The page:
Fortunately, Jigsaw is not as invulnerable as some other Ransomware developments and can be quickly deleted without damage to the files.

Of course, the best protection is prevention and so you should look twice at what files you actually open from the net.

A good antivirus and antimalware program up to date and mentioned preventive behavior on the Internet or when reading the mails should be enough to prevent worse.

Singapore: Central Bank warns crypto exchanges and stops ICO

The Singapore Central Bank and Financial Supervisory Authority (MAS) announced on 24 May that it had warned eight crypto exchanges of the lack of licensing. In addition, it stopped an ICO and demanded the repayment of all investments from Singapore. Will the island state now start cryptoregulation after all?

Although Singapore has so far distanced itself from cryptoregulation and limited itself instead to anti-money laundering controls, crypto exchanges cannot operate in the island state as they please. Here the financial supervisory authority must issue a licence for securities trading before crypto exchanges can become active.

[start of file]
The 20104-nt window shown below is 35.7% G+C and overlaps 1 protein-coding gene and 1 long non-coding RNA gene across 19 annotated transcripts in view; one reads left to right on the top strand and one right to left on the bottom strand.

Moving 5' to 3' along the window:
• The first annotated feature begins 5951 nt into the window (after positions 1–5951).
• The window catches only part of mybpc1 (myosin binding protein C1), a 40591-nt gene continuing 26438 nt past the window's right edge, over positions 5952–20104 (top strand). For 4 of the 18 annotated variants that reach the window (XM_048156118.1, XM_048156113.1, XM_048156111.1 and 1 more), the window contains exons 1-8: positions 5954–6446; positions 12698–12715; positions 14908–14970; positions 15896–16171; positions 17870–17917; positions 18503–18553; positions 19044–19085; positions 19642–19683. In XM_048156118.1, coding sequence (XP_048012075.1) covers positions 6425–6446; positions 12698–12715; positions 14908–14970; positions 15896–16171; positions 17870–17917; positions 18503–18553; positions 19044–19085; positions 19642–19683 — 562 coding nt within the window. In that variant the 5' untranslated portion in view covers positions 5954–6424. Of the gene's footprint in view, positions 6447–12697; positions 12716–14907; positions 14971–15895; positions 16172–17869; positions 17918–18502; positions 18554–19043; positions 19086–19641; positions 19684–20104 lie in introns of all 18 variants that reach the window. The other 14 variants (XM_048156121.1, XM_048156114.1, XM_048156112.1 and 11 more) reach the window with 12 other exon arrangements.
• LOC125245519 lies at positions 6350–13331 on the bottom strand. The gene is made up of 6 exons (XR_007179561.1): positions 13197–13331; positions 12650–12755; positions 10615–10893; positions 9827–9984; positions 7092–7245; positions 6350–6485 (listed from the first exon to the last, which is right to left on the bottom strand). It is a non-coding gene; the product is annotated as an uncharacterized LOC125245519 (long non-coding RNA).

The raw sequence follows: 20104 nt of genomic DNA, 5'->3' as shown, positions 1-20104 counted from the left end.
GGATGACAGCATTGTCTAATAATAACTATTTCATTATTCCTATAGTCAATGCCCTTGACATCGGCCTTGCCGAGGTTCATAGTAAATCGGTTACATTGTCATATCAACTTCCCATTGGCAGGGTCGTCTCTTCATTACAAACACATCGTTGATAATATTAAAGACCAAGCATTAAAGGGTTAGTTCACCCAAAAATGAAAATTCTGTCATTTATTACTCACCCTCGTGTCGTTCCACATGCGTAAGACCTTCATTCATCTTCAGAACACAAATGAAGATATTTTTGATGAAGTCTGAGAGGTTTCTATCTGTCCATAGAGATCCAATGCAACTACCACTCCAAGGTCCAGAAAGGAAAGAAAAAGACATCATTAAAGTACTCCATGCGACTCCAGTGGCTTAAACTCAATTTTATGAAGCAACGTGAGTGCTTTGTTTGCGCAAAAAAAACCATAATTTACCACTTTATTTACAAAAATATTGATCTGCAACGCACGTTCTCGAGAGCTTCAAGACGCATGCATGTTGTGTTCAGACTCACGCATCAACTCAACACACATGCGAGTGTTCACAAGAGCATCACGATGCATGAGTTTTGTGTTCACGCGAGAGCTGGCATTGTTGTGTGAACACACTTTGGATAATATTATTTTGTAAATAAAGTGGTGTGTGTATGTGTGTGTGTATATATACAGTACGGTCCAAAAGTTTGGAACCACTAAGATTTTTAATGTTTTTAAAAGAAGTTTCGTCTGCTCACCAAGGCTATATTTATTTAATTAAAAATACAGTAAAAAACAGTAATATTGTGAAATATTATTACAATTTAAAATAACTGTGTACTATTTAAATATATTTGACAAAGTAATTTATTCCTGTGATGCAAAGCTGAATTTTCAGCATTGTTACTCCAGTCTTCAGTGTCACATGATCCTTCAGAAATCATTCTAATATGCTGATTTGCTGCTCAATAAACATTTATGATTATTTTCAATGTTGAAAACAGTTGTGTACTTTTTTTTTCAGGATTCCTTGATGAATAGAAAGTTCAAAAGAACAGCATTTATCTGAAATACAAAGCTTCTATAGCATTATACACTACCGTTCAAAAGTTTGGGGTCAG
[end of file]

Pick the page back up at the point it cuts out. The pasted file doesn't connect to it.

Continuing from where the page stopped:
Previously unknown crypto exchanges warned about the Bitcoin secret

Non-licensed crypto exchanges are in constant danger of being warned by the state financial supervisory authorities about the Bitcoin secret as in this review. Once a warning has been issued to the exchange itself, its publication can follow quickly. As BTC-ECHO recently reported, the French and Belgian authorities had published blacklists of Bitcoin secret websites they wanted to warn users about. It is not difficult to guess what impact these announcements may have on the number of users. In addition, if the cautioned companies fail to act, there is of course a danger that the authorities will ban them.

The Singaporean MAS has not yet announced the names of the eight cautioned crypto exchanges. Nor is there any information on whether suspicious activities such as those in France had occurred on the platforms or complaints about the Exchanges such as those received in Belgium. The MAS stressed, however, with reference to the Securities and Futures Act (SFA), a law that provides for the regulation of activities and institutions in the securities, futures and derivatives industry: